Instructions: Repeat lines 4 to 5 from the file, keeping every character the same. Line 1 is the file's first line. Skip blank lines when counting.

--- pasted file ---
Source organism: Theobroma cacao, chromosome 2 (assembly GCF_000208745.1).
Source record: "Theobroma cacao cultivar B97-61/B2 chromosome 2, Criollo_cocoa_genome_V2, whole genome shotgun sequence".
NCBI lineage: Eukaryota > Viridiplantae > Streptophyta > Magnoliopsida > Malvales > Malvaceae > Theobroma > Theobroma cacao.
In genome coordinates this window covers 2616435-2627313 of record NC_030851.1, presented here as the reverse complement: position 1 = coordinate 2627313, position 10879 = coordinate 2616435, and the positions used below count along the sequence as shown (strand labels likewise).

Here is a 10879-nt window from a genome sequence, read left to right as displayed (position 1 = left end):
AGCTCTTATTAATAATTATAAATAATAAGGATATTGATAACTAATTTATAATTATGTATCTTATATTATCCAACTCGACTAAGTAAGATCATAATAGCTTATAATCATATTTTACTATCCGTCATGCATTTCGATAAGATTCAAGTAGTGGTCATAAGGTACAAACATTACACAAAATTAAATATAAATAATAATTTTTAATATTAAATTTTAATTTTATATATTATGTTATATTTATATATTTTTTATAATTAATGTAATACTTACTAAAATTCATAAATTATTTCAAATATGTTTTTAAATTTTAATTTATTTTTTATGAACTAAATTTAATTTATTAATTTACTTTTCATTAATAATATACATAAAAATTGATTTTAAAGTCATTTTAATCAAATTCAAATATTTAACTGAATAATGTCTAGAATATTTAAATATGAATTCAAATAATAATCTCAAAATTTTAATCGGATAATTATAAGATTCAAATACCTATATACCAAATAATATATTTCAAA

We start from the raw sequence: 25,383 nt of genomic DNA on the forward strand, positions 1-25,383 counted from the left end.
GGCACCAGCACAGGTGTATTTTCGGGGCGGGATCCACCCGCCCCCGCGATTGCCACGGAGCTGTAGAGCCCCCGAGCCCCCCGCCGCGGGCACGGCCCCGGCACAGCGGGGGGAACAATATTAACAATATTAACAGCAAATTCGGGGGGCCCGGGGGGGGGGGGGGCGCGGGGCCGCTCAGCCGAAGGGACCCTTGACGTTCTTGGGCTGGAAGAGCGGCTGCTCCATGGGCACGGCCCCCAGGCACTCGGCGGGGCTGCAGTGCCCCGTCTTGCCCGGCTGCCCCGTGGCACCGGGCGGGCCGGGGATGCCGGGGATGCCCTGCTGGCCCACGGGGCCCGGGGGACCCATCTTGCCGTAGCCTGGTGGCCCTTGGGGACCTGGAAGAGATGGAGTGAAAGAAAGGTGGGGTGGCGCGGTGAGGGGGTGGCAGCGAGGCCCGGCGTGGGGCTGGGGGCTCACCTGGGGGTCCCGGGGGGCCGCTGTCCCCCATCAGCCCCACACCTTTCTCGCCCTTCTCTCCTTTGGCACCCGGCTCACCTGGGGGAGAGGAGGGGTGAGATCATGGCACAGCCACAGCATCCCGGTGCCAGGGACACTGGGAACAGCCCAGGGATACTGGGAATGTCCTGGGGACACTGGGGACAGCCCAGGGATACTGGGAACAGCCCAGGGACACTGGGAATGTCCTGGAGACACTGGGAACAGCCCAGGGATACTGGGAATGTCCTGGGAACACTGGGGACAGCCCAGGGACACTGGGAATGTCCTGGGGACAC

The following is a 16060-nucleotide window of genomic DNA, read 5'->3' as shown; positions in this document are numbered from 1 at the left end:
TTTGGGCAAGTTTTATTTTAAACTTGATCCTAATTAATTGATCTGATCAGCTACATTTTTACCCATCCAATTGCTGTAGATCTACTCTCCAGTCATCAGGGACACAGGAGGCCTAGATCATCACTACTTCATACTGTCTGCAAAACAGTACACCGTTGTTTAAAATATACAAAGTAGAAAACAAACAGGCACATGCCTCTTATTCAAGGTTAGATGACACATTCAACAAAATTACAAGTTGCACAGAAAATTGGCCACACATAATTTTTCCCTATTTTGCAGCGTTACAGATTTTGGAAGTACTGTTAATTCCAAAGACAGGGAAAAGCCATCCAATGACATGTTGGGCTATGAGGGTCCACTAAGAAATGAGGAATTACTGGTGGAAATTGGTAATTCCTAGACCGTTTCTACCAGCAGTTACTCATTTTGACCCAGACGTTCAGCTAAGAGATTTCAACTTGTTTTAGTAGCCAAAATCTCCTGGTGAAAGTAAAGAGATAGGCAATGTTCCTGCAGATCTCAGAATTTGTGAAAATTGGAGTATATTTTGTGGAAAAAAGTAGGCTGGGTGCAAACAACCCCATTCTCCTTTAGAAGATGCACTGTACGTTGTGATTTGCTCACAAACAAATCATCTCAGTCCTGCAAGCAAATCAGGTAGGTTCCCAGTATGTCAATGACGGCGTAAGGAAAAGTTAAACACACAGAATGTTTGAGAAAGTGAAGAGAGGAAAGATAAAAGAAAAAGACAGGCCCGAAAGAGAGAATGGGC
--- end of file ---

In genome coordinates this window covers 2616435-2627313 of record NC_030851.1, presented here as the reverse complement: position 1 = coordinate 2627313, position 10879 = coordinate 2616435, and the positions used below count along the sequence as shown (strand labels likewise).

Here is a 10879-nt window from a genome sequence, read left to right as displayed (position 1 = left end):